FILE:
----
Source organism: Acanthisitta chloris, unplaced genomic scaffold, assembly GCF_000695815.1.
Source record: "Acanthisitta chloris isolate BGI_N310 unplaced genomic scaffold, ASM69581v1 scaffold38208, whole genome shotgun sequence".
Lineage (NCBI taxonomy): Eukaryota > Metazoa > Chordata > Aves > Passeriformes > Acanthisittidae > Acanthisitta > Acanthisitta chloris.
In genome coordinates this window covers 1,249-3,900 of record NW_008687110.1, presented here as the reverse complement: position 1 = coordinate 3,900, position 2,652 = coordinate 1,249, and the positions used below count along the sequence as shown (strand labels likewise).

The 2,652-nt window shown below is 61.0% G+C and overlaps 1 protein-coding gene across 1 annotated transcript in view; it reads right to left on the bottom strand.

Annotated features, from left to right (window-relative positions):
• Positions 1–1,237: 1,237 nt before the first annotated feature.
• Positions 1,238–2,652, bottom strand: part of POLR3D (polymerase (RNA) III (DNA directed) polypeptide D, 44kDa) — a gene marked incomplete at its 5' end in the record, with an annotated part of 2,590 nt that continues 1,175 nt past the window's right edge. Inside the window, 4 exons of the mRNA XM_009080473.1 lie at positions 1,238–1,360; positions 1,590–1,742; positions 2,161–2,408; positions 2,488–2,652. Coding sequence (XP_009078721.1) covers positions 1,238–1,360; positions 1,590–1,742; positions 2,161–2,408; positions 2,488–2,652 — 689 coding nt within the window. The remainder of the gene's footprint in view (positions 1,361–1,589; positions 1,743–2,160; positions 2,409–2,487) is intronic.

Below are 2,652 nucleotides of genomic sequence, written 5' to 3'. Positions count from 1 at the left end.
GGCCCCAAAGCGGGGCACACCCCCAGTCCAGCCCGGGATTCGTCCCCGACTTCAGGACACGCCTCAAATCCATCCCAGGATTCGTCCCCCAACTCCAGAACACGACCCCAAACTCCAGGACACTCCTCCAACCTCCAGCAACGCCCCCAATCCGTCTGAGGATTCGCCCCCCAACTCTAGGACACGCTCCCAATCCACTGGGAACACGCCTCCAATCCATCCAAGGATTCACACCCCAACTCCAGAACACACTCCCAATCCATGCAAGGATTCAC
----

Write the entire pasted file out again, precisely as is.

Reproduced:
Source organism: Acanthisitta chloris, unplaced genomic scaffold, assembly GCF_000695815.1.
Source record: "Acanthisitta chloris isolate BGI_N310 unplaced genomic scaffold, ASM69581v1 scaffold38208, whole genome shotgun sequence".
Lineage (NCBI taxonomy): Eukaryota > Metazoa > Chordata > Aves > Passeriformes > Acanthisittidae > Acanthisitta > Acanthisitta chloris.
In genome coordinates this window covers 1,249-3,900 of record NW_008687110.1, presented here as the reverse complement: position 1 = coordinate 3,900, position 2,652 = coordinate 1,249, and the positions used below count along the sequence as shown (strand labels likewise).

The 2,652-nt window shown below is 61.0% G+C and overlaps 1 protein-coding gene across 1 annotated transcript in view; it reads right to left on the bottom strand.

Annotated features, from left to right (window-relative positions):
• Positions 1–1,237: 1,237 nt before the first annotated feature.
• Positions 1,238–2,652, bottom strand: part of POLR3D (polymerase (RNA) III (DNA directed) polypeptide D, 44kDa) — a gene marked incomplete at its 5' end in the record, with an annotated part of 2,590 nt that continues 1,175 nt past the window's right edge. Inside the window, 4 exons of the mRNA XM_009080473.1 lie at positions 1,238–1,360; positions 1,590–1,742; positions 2,161–2,408; positions 2,488–2,652. Coding sequence (XP_009078721.1) covers positions 1,238–1,360; positions 1,590–1,742; positions 2,161–2,408; positions 2,488–2,652 — 689 coding nt within the window. The remainder of the gene's footprint in view (positions 1,361–1,589; positions 1,743–2,160; positions 2,409–2,487) is intronic.

Below are 2,652 nucleotides of genomic sequence, written 5' to 3'. Positions count from 1 at the left end.
GGCCCCAAAGCGGGGCACACCCCCAGTCCAGCCCGGGATTCGTCCCCGACTTCAGGACACGCCTCAAATCCATCCCAGGATTCGTCCCCCAACTCCAGAACACGACCCCAAACTCCAGGACACTCCTCCAACCTCCAGCAACGCCCCCAATCCGTCTGAGGATTCGCCCCCCAACTCTAGGACACGCTCCCAATCCACTGGGAACACGCCTCCAATCCATCCAAGGATTCACACCCCAACTCCAGAACACACTCCCAATCCATGCAAGGATTCAC